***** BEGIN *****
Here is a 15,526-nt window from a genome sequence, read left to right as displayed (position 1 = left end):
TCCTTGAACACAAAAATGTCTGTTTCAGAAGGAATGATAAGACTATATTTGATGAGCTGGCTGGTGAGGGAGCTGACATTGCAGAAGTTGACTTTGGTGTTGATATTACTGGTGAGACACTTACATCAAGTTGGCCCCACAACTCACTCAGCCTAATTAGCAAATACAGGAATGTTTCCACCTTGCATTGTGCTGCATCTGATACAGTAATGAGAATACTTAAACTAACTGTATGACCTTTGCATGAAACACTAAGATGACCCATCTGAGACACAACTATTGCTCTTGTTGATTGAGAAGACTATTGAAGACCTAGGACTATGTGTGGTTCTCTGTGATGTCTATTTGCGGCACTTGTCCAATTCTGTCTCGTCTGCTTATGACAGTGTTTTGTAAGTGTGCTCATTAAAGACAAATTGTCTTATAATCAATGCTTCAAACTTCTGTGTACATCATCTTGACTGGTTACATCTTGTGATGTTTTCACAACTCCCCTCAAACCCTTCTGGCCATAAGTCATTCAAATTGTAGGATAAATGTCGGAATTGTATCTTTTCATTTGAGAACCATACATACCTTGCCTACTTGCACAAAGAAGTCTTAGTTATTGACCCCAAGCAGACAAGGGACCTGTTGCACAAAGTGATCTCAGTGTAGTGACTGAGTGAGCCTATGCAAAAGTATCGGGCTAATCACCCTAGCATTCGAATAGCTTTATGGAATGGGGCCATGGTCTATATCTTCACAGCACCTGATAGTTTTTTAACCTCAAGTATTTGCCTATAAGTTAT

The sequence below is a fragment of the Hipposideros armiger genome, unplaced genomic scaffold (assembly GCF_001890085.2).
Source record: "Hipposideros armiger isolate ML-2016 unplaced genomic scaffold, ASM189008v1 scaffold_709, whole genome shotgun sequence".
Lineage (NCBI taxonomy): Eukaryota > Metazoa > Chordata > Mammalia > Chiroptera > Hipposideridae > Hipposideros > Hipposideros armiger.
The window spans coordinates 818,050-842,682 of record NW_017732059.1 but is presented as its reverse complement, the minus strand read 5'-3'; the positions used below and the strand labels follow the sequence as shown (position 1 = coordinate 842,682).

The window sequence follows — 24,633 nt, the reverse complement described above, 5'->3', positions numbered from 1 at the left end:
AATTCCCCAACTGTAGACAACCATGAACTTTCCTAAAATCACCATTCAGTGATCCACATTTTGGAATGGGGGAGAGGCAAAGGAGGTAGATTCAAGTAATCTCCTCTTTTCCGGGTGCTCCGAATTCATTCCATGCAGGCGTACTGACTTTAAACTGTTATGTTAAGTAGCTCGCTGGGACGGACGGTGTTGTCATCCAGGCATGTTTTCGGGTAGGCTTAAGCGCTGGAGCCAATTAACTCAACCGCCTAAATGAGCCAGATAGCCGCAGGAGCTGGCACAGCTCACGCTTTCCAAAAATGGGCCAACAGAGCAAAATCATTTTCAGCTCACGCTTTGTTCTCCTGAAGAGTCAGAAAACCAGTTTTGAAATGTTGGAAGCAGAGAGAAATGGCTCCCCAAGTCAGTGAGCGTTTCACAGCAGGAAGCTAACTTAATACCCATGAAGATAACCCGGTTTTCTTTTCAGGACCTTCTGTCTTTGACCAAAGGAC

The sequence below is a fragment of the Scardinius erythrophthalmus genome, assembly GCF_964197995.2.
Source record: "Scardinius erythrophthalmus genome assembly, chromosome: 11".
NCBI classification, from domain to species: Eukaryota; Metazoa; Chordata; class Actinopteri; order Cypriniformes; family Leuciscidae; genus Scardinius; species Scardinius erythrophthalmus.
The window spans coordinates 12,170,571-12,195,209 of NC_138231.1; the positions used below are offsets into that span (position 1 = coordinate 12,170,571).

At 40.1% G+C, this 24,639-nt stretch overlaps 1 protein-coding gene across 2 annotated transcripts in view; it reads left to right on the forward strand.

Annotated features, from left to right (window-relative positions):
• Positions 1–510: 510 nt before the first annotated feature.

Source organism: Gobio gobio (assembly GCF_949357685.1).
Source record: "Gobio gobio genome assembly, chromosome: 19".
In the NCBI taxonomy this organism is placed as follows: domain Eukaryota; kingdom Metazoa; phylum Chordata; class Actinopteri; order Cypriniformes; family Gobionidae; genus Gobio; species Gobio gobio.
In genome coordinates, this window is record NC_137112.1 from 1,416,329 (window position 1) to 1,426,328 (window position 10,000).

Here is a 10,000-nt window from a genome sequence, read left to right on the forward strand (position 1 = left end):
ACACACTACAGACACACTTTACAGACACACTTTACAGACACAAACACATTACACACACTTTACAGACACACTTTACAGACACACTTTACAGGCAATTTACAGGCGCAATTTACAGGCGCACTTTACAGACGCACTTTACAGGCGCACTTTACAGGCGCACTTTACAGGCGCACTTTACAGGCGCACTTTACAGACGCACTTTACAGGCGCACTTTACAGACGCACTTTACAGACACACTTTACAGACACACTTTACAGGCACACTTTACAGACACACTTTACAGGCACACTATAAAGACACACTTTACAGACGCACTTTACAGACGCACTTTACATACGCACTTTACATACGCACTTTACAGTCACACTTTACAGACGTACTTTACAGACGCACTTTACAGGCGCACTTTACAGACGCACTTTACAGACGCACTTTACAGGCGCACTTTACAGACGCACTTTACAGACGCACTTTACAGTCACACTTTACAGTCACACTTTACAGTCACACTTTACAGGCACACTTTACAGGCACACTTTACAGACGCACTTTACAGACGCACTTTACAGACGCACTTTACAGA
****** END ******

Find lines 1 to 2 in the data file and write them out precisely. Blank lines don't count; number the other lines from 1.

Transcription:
Here is a 15,526-nt window from a genome sequence, read left to right as displayed (position 1 = left end):
TCCTTGAACACAAAAATGTCTGTTTCAGAAGGAATGATAAGACTATATTTGATGAGCTGGCTGGTGAGGGAGCTGACATTGCAGAAGTTGACTTTGGTGTTGATATTACTGGTGAGACACTTACATCAAGTTGGCCCCACAACTCACTCAGCCTAATTAGCAAATACAGGAATGTTTCCACCTTGCATTGTGCTGCATCTGATACAGTAATGAGAATACTTAAACTAACTGTATGACCTTTGCATGAAACACTAAGATGACCCATCTGAGACACAACTATTGCTCTTGTTGATTGAGAAGACTATTGAAGACCTAGGACTATGTGTGGTTCTCTGTGATGTCTATTTGCGGCACTTGTCCAATTCTGTCTCGTCTGCTTATGACAGTGTTTTGTAAGTGTGCTCATTAAAGACAAATTGTCTTATAATCAATGCTTCAAACTTCTGTGTACATCATCTTGACTGGTTACATCTTGTGATGTTTTCACAACTCCCCTCAAACCCTTCTGGCCATAAGTCATTCAAATTGTAGGATAAATGTCGGAATTGTATCTTTTCATTTGAGAACCATACATACCTTGCCTACTTGCACAAAGAAGTCTTAGTTATTGACCCCAAGCAGACAAGGGACCTGTTGCACAAAGTGATCTCAGTGTAGTGACTGAGTGAGCCTATGCAAAAGTATCGGGCTAATCACCCTAGCATTCGAATAGCTTTATGGAATGGGGCCATGGTCTATATCTTCACAGCACCTGATAGTTTTTTAACCTCAAGTATTTGCCTATAAGTTAT